Synonyms of every species in the lexicon are used to detect species names using dictionary-based matching. A species may have a variety of abbreviation names, e.g., “Escherichia coli strain k-12” is same as “E.coli k-12” and “E. coli k-12”. Some species have an especially large number of synonyms. To handle this case, a dictionary extension strategy is used. We automatically generate additional synonyms from each species name by replacing the genus name with its first letter and a dot and potentially a white space , e.g., “E. coli”. These species synonyms are then added if they do not already occur in the collection of lexicons. All uppercase letters are then changed to a lowercase form. For example, Taxonomy ID (tax_id): 83333 contains several synonyms, including “escherichia coli k-12”, “escherichia coli k12”, “e.coli k-12” and “e. coli k-12”.
Checking all synonyms of a species is a time-consuming task. To enhance the computation speed, all synonymous names of a species are integrated and transformed into a regular expression automatically. In other words, the regular expression of a tax_id contains all existing names of the species. For the given example, tax_id:83333 would lead to the expression “e(?:\. ?coli k\-12|scherichia coli k\-?12)”.
The NCBI Taxonomy is a hierarchical structure of species types. Our collection only includes four types, “species”, “no rank”, “subspecies” and “variants”. Additionally, we add the genus, taken from the first word of each species’ scientific name, to the species dictionary. These genus names will be used to infer the correct tax_id, as will be discussed below. (We set the priorities for the disambiguation of species names as “species” > “no rank” > “subspecies” > “variants” > “genus name”, with the species type on the left a higher priority than the type on the right). When two species have the same name, the lower priority one is eliminated.
There are some additional cases of non-matching results. First, some species entities are genus names. These entities in the same article always indicate a mutual species of the genus, e.g., “Arabidopsis” is recognized as “Arabidopsis thaliana” when the same article includes both entities. Second, family species will share the same species name. An example is shown in Table 3 for the ambiguous Escherichia coli species family, which includes 45 taxonomy identifiers, such as 511145, 431946, and 511693. For tax_id:511145, the last subtype of the species is “mg1655”, and it can indicate the species mention “Escherichia coli” to tax_id:511145.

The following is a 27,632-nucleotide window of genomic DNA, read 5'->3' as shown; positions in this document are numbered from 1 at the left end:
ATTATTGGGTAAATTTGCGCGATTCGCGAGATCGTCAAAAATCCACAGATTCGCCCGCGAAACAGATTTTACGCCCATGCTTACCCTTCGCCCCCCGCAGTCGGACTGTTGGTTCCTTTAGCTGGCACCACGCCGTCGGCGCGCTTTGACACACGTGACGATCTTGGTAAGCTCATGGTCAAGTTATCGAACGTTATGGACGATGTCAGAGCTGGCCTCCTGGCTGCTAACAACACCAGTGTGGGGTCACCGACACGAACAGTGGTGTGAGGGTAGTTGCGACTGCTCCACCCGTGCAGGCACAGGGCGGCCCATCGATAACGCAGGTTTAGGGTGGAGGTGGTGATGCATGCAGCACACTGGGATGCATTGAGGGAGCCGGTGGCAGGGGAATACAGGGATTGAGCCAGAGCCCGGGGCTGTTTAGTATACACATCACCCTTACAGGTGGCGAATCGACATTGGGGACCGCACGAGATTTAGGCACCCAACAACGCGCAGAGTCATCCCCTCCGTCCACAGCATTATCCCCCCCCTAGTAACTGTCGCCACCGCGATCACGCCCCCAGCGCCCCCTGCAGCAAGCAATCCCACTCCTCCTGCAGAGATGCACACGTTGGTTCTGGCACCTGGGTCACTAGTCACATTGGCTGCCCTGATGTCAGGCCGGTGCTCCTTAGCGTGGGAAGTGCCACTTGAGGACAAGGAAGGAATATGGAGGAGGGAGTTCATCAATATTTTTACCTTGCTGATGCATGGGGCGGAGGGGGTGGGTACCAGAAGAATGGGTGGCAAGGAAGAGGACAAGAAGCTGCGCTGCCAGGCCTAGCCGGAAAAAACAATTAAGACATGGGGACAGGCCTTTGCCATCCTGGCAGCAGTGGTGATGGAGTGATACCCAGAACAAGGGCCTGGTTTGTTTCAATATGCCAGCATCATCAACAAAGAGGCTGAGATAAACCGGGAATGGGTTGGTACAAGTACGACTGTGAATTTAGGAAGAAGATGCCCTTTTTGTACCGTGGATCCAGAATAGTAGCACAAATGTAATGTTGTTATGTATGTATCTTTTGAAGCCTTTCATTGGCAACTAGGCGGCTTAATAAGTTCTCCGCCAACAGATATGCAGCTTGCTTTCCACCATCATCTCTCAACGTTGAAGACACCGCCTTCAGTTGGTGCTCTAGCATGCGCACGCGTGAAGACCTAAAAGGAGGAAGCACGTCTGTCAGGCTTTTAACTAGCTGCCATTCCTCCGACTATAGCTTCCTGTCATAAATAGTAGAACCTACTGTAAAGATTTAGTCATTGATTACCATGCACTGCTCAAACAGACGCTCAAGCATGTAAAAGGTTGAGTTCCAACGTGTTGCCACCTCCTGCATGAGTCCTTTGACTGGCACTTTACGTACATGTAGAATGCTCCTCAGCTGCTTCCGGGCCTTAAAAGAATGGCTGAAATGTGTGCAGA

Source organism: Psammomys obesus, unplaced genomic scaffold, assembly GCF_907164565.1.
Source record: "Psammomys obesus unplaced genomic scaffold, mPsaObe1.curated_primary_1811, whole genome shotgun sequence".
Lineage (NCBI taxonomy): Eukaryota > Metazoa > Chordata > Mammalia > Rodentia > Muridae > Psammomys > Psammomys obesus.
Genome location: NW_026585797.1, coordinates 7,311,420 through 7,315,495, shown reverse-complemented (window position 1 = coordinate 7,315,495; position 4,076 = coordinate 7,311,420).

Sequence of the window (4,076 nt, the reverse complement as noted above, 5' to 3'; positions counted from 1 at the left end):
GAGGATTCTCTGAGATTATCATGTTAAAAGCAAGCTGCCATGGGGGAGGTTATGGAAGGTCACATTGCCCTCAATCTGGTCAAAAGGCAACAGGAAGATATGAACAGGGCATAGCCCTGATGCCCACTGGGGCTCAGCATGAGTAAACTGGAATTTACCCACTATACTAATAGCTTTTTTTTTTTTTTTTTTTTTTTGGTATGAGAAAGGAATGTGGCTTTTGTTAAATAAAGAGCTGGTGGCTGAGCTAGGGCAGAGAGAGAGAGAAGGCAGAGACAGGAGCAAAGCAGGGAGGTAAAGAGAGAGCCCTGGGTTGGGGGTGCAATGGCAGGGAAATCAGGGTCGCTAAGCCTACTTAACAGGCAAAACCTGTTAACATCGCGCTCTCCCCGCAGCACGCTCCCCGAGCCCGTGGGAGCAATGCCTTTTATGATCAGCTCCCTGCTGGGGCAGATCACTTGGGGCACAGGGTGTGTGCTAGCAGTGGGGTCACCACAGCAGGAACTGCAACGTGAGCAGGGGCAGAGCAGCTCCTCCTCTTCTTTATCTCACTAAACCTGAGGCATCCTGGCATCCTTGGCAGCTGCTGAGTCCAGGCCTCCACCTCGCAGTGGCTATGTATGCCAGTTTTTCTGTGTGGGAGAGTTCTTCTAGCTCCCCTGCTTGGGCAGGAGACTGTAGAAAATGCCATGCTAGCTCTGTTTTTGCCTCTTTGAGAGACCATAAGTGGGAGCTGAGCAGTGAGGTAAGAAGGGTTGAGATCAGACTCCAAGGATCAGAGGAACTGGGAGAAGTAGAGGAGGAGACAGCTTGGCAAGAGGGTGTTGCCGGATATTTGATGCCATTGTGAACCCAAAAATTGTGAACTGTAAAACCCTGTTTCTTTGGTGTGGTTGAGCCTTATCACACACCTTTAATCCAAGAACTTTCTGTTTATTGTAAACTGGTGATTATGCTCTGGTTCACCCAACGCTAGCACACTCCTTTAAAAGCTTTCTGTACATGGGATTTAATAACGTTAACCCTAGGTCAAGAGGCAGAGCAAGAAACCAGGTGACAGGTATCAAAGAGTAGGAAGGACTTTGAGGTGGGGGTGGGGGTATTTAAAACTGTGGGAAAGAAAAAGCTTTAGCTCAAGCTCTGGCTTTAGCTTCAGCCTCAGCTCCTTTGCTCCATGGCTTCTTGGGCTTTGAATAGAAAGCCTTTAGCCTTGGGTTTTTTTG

To handle these cases, we devised two robust strategies of robust inference. (1) Guaranteed inference: guaranteed entities can be used to disambiguate unguaranteed entities. The complete species name is guaranteed to indicate tax_id, but genus names, ambiguous cell names and abbreviations are unguaranteed. The substitution of genus for species name can also be described as a type of anaphora. Unguaranteed entities always occur with the guaranteed name in articles, e.g., “Arabidopsis” accompanies “Arabidopsis thaliana” and “A549” accompanies “A549 cell(s)”. In reverse, “A549” cannot imply “A549 cell” when the article does not contain the complete species name “A549 cell(s)”. The guaranteed entity can imply the unguaranteed entities that indicate the same species. As an example (Figure 2), “A549 cells” can imply that “A549” indicates an A549 cell. Thus, the “A549 cell” mention frequency is two in this paragraph. (2) Co-occurrence inference: the species sub-type can disambiguate the species name and genus name, when the sub-type appears after the species and genus names in the same sentence. The sub-types in the NCBI Taxonomy include strain, substrain, variant, subspecies, pathovars and biovar. For example, “MG1655” is a substrain of “E. coli K12”.
Figure 3 shows how “E. coli K12 (MG1655)” appears different from all synonyms of tax_id:511145. Dictionary-based matching is not useful in this situation. In our observation, each subtype can be unambiguously assigned to one species. Thus, the MG1655 can disambiguate “Escherichia”, “E. coli” and “E. coli K12” to the specific species (tax_id:511145).